The wonders of early spring were on full display for our first annual Rock Point Nature Celebration on Saturday, April 29, wowing a crowd of about 100 folks of all ages, from preschoolers to seniors.
Rock Point Commons hosted the event as part of the Greater Burlington Nature Celebration, a collaboration of community partners to celebrate the arrival of spring and to foster deeper connections with the natural world. “We are always looking for ways to engage our community in our conservation work here at Rock Point,” noted Rock Point Commons Executive Director Kelly Kimball. “The City Nature Celebration was an opportunity to showcase the wonders of Rock Point while inviting our friends and neighbors to connect with the rare and fragile natural communities that call this place home.”
Rock Point’s partners make this wilderness sanctuary a thriving hub for place-based education, spirituality, and environmental stewardship. At the celebration, our partners, including Crow’s Path, Lake Champlain Land Trust, Spoonful Herbals, and CRAG-VT, offered free workshops and opportunities to learn more about their programs.
Attendees braved overcast skies and even some light rain to join experts identifying early spring wildflowers, to learn about abundant medicinal plants many of us overlook as pesky weeds, and to explore the patterns and rhythms of early spring in Rock Point’s wilderness.
Lake Champlain Land Trust
The wildflower walk with Chris Boget, Executive Director of the Lake Champlain Land Trust, drew more than 30 people eager to see spring ephemerals that thrive on the floor of the rich, undisturbed woodlands at Rock Point. (The Lake Champlain Land Trust holds a conservation easement on the Rock Point Peninsula and helps steward the land and trails.)
Nature did not disappoint. On display were Yellow Trout Lily, whose leaves mottled with brown or gray are said to resemble the coloring of a brook trout; Red Trillium, also known as Wake Robin (after a robin’s red breast) and Stinking Benjamin; Blue Cohosh; Bloodroot, (named for the reddish liquid alkaloid in its rhizomes), White Trillium, and Hepatica.
Boget rates Rock Point a “spectacular” place to view spring wildflowers, and he said May 1 generally is prime time for viewing. Don’t wait too long. These spring “ephemerals” are just that, disappearing when the tree canopies fill out.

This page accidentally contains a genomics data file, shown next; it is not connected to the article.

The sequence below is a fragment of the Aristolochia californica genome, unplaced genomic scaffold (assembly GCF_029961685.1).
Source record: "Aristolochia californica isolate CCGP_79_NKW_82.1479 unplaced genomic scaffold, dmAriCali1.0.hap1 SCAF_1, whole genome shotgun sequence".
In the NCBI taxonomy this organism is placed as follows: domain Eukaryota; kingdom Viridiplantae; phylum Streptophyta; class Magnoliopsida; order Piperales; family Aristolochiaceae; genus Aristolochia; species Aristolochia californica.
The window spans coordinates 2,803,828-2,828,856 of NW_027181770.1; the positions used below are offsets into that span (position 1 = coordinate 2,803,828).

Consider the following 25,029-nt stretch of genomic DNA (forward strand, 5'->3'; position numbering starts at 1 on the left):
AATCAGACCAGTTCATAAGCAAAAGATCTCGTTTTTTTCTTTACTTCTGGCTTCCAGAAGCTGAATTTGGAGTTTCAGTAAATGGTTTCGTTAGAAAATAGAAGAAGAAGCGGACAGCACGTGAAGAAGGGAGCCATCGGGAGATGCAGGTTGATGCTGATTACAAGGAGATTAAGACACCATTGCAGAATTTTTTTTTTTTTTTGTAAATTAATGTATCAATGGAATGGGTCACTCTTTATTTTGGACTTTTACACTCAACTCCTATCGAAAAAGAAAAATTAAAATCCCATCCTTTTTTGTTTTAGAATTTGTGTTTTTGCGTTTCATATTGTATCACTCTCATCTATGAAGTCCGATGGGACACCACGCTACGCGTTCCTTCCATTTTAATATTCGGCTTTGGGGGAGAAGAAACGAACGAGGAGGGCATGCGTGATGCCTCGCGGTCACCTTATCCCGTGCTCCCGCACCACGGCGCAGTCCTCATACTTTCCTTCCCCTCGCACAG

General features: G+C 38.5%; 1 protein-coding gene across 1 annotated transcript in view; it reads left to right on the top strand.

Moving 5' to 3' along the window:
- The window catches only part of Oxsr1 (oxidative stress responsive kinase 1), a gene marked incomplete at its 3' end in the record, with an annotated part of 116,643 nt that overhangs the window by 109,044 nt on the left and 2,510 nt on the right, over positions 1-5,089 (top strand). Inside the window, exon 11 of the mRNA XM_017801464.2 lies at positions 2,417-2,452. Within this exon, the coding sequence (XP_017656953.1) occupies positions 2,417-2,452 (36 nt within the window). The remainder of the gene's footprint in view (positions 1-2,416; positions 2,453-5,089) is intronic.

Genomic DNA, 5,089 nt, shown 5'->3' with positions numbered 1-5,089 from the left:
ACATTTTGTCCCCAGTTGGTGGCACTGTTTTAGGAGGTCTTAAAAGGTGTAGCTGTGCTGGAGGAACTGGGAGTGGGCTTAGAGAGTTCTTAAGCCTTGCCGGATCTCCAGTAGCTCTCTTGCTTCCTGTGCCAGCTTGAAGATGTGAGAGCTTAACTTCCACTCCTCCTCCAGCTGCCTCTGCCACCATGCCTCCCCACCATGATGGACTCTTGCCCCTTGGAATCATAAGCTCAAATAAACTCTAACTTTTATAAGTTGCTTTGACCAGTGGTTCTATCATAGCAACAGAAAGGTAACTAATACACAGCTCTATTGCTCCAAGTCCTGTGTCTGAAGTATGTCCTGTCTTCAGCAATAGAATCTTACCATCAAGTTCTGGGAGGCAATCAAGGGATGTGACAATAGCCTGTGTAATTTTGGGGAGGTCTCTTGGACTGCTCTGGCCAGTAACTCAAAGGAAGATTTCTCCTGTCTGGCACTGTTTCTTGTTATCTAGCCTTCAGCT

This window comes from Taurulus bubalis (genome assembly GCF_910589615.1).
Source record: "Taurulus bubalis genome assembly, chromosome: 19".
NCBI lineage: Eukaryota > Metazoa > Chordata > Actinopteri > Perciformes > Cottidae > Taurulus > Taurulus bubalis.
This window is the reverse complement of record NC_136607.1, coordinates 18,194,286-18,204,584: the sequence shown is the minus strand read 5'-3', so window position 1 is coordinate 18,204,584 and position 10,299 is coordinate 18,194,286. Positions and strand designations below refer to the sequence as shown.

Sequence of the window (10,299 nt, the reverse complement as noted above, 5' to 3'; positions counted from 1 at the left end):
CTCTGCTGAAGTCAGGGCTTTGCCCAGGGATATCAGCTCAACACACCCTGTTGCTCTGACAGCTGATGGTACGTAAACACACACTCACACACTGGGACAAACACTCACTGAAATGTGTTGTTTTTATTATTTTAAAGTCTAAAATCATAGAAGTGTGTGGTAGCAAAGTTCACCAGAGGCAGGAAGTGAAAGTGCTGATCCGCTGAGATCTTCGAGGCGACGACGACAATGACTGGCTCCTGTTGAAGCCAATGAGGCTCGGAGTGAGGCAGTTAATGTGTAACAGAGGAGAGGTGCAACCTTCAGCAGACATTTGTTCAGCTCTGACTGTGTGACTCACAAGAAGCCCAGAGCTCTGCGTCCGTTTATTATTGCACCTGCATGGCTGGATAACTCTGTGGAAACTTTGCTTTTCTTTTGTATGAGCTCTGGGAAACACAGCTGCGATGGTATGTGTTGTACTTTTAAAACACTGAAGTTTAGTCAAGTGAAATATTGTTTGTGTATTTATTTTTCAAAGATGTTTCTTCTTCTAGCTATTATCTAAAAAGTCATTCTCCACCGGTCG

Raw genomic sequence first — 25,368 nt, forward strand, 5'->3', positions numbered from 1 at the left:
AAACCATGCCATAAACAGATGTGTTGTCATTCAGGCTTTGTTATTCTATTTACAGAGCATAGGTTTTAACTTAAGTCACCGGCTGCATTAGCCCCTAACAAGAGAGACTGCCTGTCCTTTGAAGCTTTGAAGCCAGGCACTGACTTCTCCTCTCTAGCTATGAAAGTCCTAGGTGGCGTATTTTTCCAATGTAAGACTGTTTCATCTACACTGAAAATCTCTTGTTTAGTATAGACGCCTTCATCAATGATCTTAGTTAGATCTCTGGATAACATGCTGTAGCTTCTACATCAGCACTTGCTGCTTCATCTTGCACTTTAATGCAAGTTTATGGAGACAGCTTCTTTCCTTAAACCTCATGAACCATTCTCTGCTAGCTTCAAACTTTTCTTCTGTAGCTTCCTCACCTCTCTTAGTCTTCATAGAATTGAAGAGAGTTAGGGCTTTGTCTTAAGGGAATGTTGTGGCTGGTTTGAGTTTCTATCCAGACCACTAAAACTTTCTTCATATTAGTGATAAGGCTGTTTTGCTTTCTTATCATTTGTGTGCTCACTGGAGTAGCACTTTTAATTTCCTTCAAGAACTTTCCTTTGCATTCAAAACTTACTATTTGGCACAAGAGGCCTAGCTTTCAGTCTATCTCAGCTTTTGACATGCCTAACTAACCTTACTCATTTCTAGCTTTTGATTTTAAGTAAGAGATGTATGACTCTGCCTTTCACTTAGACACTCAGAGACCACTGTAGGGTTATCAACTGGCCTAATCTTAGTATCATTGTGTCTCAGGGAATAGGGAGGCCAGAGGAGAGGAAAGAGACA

Crow’s Path field naturalists Teage O’Connor and Ross Doree introduced groups of kids and adults to phenology, the study of the seasonal rhythms, cycles, and patterns of nature. The kids went off into the woods to taste the spring leaves of Trout Lily and American Beech. They were drawn into the ravine by the skunk cabbage and the trickling creek before discovering a mysterious tuft of animal fur, old scat, and a chewed-up bone. Then, of course, they ran and hid and sneaked and played. Meanwhile, the adults explored photosynthetic bark in quaking aspens, wagged pollen free from hophornbeam flowers, listened to the sweet trill of chipping sparrows, and admired the red sunscreen pigments of young sugar maple leaves and sun-exposed raspberry shoots.
Kids and grownups who would like to learn more about phenology and other ways to connect to the nonhuman world can find more learning opportunities with Crow’s Path. As part of Crow’s Path’s mission to use a relationship-centered approach to promote, foster, create and support direct, hands-on opportunities for people of all ages to reconnect to the natural world, Crow’s Path runs a Field School and youth camps where kids can immerse themselves in the creative expanse of the wild world here at Rock Point, and offers natural history courses, internships, and volunteer opportunities for adults.
Another popular event was Spoonful Herbals Co-Director Kara Buchanan’s identification of medicinal plants that grow abundantly in our midst and often don’t get the respect they deserve. “If you can’t beat ‘em, eat ‘em,” she quipped about medicinal weeds. To help newbies get started, she provided recipe cards for creating a delicious pesto from wild weeds, and a freshly made batch of Spoonful’s Wild Weeds Pesto was served atop pizza still hot from being wood fired on site.